Front Load Washers - Short Version

Back away from the washer, any washer that is front load. Go back to your comfortable, safe, known-factor top-loader. Don’t be tempted by the front-loader looks. Do not listen to the energy efficiency hype, because in the long-run, this will cost you FAR more than it will save you. Oh. And if you like clean clothes, this is not the machine for you. It doesn’t provide enough water to properly clean clothes. Nor does it provide enough water to properly clean soap scum off the drum. This particular model spins clothes at high rpm’s, guaranteeing you’ll have to break out the iron and board, because shirts will be crumpled into broomstick pleats (husbands – ask your wives what that is, if you’re unfamiliar with that intentional wrinkled style). If you have a particular affinity for mildew fumes, than this is the washer for you. See, if you can’t get enough water to clean soap scum off the drum, you give mildew a foothold and it grows wicked-fast. You discover if you leave the washer door open, mildew doesn’t grow AS quickly, but you’re going to spend the next however many months or years of your life suspiciously sniffing everything and everyone around you, becoming a compulsive-Mommy monitor. How Sears responded, information regarding other front-loade class-action lawsuits, and the Sears repairman response, as well as his very helpful suggestions, should you be stuck with one of these beasts, is in my “long version”. Top-loaders – they’re tough to beat. Stick with ‘em.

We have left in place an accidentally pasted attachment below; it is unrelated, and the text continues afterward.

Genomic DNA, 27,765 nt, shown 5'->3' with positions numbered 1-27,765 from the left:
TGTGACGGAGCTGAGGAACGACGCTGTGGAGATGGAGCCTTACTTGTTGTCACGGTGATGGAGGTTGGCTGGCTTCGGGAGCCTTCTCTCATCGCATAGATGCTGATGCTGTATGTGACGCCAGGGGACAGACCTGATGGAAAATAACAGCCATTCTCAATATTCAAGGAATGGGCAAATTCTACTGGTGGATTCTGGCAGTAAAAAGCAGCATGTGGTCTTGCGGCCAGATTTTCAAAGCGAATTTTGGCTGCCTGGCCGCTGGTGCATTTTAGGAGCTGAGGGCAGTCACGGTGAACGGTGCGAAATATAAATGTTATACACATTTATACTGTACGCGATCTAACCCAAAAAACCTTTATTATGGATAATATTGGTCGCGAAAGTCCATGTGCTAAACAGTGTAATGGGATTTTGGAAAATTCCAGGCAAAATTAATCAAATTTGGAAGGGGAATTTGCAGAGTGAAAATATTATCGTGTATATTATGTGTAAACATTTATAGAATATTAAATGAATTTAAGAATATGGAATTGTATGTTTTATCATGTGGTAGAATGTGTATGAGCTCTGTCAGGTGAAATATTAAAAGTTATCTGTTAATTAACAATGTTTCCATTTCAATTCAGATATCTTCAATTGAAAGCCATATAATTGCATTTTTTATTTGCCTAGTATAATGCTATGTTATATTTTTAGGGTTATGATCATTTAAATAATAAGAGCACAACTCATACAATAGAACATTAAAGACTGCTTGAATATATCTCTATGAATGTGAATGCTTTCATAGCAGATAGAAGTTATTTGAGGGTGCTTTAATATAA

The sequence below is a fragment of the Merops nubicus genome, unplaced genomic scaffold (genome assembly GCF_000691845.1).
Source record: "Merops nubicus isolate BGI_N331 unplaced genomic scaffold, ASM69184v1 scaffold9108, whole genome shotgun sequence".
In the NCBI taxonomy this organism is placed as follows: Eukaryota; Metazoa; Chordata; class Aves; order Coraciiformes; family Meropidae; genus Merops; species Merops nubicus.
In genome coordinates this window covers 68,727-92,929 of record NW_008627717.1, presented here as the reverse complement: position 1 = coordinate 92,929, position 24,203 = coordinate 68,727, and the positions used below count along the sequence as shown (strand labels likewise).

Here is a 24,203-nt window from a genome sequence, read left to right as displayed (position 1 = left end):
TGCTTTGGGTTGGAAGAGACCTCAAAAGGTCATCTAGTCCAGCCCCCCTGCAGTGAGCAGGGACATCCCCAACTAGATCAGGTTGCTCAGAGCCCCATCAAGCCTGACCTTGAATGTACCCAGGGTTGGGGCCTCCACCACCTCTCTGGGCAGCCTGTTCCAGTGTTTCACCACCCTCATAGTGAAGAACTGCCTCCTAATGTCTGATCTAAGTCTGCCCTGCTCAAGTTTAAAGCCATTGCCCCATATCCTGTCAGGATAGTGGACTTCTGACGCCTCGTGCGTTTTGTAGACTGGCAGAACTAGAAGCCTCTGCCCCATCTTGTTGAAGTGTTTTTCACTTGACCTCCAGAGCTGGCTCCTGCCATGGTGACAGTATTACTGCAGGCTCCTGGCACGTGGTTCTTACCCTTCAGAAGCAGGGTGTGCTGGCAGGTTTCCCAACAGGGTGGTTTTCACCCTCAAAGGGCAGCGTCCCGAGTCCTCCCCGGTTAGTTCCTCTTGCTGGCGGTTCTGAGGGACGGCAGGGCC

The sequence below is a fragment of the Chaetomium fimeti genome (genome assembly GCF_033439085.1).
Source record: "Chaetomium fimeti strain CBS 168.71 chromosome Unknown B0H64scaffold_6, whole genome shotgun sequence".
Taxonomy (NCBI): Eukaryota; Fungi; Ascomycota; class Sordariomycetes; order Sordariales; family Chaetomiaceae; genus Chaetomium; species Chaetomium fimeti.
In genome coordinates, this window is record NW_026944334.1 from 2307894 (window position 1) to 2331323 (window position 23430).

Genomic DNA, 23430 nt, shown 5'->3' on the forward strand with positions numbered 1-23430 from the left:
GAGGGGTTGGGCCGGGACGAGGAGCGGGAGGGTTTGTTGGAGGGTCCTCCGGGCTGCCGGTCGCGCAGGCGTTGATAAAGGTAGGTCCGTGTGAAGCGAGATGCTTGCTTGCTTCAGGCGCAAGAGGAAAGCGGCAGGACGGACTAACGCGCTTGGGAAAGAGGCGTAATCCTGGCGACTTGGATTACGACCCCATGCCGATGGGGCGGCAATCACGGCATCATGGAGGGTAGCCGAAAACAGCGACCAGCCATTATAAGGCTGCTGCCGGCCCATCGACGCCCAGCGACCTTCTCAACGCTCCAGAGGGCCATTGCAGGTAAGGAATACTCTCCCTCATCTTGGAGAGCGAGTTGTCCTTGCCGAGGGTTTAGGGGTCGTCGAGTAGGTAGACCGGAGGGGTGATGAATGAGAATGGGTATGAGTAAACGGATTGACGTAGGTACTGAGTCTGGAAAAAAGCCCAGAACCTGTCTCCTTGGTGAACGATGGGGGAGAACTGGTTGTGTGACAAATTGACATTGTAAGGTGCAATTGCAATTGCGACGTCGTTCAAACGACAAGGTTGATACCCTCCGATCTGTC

1. You aren’t the only one having trouble with a front loading washer. I’ve heard an earful from a co-worker on her mold problems with a Maytag front loader – including really poor support from Maytag and the folks who have her service contract. I’m sticking with my 20-year-old top loader!
    — Carol    Jan 28, 10:49 PM    #
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